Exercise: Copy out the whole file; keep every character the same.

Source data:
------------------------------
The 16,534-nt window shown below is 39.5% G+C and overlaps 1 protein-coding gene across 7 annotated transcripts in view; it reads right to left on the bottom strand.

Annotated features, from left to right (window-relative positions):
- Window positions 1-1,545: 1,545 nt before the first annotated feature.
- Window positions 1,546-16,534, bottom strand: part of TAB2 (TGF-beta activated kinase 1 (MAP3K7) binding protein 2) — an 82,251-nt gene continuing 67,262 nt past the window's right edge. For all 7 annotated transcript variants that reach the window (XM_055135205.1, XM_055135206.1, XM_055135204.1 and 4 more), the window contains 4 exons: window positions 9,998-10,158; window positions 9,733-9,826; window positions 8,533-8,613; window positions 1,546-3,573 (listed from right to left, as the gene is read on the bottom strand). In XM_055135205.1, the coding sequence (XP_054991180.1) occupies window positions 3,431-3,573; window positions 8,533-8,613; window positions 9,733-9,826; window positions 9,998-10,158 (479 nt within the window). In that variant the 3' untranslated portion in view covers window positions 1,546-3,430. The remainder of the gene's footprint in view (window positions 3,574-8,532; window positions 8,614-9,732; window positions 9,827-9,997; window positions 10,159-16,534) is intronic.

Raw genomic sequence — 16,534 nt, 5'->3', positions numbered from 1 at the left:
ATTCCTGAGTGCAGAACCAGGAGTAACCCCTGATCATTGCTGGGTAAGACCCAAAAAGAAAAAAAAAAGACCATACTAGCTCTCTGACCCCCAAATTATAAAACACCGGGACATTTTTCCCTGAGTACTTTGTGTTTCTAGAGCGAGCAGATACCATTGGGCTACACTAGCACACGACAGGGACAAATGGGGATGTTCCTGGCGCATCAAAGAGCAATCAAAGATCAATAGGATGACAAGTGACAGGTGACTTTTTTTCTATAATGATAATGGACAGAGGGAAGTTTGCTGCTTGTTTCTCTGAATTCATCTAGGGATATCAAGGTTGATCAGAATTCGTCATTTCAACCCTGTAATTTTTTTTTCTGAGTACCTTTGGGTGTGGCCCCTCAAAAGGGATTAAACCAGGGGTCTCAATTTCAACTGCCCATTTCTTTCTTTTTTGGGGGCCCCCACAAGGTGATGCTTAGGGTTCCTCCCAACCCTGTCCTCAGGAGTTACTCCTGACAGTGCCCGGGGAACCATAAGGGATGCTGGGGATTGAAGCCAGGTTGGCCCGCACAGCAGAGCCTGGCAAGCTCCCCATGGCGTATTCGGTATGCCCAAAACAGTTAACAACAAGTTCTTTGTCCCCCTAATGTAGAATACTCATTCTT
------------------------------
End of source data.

The 16,534-nt window shown below is 39.5% G+C and overlaps 1 protein-coding gene across 7 annotated transcripts in view; it reads right to left on the bottom strand.

Annotated features, from left to right (window-relative positions):
- Window positions 1-1,545: 1,545 nt before the first annotated feature.
- Window positions 1,546-16,534, bottom strand: part of TAB2 (TGF-beta activated kinase 1 (MAP3K7) binding protein 2) — an 82,251-nt gene continuing 67,262 nt past the window's right edge. For all 7 annotated transcript variants that reach the window (XM_055135205.1, XM_055135206.1, XM_055135204.1 and 4 more), the window contains 4 exons: window positions 9,998-10,158; window positions 9,733-9,826; window positions 8,533-8,613; window positions 1,546-3,573 (listed from right to left, as the gene is read on the bottom strand). In XM_055135205.1, the coding sequence (XP_054991180.1) occupies window positions 3,431-3,573; window positions 8,533-8,613; window positions 9,733-9,826; window positions 9,998-10,158 (479 nt within the window). In that variant the 3' untranslated portion in view covers window positions 1,546-3,430. The remainder of the gene's footprint in view (window positions 3,574-8,532; window positions 8,614-9,732; window positions 9,827-9,997; window positions 10,159-16,534) is intronic.

Raw genomic sequence — 16,534 nt, 5'->3', positions numbered from 1 at the left:
ATTCCTGAGTGCAGAACCAGGAGTAACCCCTGATCATTGCTGGGTAAGACCCAAAAAGAAAAAAAAAAGACCATACTAGCTCTCTGACCCCCAAATTATAAAACACCGGGACATTTTTCCCTGAGTACTTTGTGTTTCTAGAGCGAGCAGATACCATTGGGCTACACTAGCACACGACAGGGACAAATGGGGATGTTCCTGGCGCATCAAAGAGCAATCAAAGATCAATAGGATGACAAGTGACAGGTGACTTTTTTTCTATAATGATAATGGACAGAGGGAAGTTTGCTGCTTGTTTCTCTGAATTCATCTAGGGATATCAAGGTTGATCAGAATTCGTCATTTCAACCCTGTAATTTTTTTTTCTGAGTACCTTTGGGTGTGGCCCCTCAAAAGGGATTAAACCAGGGGTCTCAATTTCAACTGCCCATTTCTTTCTTTTTTGGGGGCCCCCACAAGGTGATGCTTAGGGTTCCTCCCAACCCTGTCCTCAGGAGTTACTCCTGACAGTGCCCGGGGAACCATAAGGGATGCTGGGGATTGAAGCCAGGTTGGCCCGCACAGCAGAGCCTGGCAAGCTCCCCATGGCGTATTCGGTATGCCCAAAACAGTTAACAACAAGTTCTTTGTCCCCCTAATGTAGAATACTCATTCTT